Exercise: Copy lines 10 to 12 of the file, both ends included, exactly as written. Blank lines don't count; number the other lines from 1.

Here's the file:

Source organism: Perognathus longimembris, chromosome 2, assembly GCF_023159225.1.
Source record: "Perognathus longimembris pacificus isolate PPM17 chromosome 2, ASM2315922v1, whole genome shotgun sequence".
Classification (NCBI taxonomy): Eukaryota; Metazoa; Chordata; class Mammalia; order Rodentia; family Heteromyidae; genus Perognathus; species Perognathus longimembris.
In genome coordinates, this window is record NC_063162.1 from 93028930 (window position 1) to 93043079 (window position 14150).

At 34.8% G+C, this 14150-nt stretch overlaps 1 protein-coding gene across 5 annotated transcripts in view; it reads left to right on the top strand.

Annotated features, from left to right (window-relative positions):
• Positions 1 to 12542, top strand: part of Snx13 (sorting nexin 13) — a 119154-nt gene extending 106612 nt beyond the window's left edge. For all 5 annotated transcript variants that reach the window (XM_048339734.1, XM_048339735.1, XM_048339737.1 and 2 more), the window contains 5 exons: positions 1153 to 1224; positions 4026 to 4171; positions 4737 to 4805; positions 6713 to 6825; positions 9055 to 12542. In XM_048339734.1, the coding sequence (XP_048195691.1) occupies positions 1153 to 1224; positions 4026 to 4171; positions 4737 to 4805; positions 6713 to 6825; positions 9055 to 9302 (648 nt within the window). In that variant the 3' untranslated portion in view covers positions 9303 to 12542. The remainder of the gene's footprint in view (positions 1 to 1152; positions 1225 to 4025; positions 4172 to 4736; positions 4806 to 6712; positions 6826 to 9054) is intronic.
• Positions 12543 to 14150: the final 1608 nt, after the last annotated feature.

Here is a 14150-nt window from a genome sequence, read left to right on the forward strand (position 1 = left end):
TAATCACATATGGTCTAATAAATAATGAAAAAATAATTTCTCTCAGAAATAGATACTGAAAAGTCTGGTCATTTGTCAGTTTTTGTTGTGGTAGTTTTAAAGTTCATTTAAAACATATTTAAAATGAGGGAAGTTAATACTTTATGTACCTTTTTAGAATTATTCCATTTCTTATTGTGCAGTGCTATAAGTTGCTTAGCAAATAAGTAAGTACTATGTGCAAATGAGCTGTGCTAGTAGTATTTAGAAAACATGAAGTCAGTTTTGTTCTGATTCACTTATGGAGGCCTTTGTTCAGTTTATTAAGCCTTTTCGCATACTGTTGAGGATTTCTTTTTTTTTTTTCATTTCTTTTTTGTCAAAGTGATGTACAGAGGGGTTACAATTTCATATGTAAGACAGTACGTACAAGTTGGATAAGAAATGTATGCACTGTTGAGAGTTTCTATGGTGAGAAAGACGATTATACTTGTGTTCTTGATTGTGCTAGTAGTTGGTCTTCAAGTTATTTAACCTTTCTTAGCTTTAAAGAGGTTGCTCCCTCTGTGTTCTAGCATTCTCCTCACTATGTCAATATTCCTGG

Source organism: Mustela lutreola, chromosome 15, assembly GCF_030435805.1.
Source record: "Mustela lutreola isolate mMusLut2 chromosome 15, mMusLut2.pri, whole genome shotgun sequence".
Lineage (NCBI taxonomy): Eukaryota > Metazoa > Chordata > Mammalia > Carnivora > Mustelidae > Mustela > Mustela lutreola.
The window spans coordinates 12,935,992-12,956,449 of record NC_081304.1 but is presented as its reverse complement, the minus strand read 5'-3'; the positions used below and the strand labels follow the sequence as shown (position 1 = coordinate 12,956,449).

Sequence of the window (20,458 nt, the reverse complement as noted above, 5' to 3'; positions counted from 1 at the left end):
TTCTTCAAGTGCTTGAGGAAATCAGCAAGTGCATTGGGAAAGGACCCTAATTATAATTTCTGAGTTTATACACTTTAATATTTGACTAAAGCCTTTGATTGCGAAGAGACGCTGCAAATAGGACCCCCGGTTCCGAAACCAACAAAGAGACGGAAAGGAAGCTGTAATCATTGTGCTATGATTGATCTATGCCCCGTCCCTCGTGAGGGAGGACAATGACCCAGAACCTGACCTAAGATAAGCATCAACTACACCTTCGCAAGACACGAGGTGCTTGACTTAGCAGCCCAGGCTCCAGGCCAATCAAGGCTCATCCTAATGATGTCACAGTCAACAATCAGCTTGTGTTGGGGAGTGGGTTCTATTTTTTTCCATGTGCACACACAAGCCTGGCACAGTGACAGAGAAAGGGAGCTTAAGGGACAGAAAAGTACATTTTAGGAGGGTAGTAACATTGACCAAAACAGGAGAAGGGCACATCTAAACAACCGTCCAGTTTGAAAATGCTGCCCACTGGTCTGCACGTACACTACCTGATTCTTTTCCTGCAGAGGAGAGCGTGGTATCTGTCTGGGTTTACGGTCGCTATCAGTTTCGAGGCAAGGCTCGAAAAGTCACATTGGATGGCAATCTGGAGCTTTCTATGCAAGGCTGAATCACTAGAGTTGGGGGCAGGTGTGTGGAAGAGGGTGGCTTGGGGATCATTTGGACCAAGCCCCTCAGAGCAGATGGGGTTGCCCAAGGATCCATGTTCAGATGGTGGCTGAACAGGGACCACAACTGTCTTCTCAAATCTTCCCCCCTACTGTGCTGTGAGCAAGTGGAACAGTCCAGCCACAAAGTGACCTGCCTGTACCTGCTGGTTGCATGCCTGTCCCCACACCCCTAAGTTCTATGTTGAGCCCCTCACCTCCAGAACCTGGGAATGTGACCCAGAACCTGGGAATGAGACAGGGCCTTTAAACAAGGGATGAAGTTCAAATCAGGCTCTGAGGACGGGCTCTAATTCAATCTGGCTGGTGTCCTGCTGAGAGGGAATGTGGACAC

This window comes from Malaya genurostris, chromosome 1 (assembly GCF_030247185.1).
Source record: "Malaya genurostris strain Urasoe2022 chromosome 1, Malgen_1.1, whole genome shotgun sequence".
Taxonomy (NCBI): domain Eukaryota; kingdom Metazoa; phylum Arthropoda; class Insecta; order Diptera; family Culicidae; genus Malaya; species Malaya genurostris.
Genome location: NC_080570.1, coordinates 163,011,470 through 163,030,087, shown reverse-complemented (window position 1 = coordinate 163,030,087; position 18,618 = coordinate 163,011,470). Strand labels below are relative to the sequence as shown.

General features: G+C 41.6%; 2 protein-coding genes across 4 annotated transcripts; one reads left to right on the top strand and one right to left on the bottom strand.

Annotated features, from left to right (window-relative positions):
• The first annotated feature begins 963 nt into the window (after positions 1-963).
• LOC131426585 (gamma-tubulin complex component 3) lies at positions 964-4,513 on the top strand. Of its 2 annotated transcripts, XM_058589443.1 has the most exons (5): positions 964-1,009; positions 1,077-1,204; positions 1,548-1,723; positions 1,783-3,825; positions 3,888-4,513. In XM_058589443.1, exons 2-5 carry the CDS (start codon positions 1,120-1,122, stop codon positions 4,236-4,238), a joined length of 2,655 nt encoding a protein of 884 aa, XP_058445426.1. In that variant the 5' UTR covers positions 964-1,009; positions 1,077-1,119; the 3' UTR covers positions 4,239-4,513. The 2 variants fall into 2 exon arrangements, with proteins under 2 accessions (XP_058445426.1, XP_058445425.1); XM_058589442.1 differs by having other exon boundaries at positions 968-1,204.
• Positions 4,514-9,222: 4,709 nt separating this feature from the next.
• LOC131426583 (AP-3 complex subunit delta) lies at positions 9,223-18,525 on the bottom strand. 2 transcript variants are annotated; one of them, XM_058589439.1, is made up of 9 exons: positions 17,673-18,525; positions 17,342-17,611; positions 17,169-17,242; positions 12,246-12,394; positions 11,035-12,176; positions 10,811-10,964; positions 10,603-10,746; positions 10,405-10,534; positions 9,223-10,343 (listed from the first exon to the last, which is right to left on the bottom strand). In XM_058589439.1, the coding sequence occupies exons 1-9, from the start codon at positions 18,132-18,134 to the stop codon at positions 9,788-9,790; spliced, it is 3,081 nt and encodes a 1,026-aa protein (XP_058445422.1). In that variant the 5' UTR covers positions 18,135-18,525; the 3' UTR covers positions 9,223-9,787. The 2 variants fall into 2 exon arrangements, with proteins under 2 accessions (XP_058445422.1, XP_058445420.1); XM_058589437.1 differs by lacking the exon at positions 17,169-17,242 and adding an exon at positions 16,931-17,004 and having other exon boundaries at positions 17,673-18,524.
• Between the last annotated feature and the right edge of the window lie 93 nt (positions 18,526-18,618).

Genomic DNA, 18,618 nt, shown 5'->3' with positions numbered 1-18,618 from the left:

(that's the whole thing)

TAATCACATATGGTCTAATAAATAATGAAAAAATAATTTCTCTCAGAAATAGATACTGAAAAGTCTGGTCATTTGTCAGTTTTTGTTGTGGTAGTTTTAAAGTTCATTTAAAACATATTTAAAATGAGGGAAGTTAATACTTTATGTACCTTTTTAGAATTATTCCATTTCTTATTGTGCAGTGCTATAAGTTGCTTAGCAAATAAGTAAGTACTATGTGCAAATGAGCTGTGCTAGTAGTATTTAGAAAACATGAAGTCAGTTTTGTTCTGATTCACTTATGGAGGCCTTTGTTCAGTTTATTAAGCCTTTTCGCATACTGTTGAGGATTTCTTTTTTTTTTTTCATTTCTTTTTTGTCAAAGTGATGTACAGAGGGGTTACAATTTCATATGTAAGACAGTACGTACAAGTTGGATAAGAAATGTATGCACTGTTGAGAGTTTCTATGGTGAGAAAGACGATTATACTTGTGTTCTTGATTGTGCTAGTAGTTGGTCTTCAAGTTATTTAACCTTTCTTAGCTTTAAAGAGGTTGCTCCCTCTGTGTTCTAGCATTCTCCTCACTATGTCAATATTCCTGG

Source organism: Mustela lutreola, chromosome 15, assembly GCF_030435805.1.
Source record: "Mustela lutreola isolate mMusLut2 chromosome 15, mMusLut2.pri, whole genome shotgun sequence".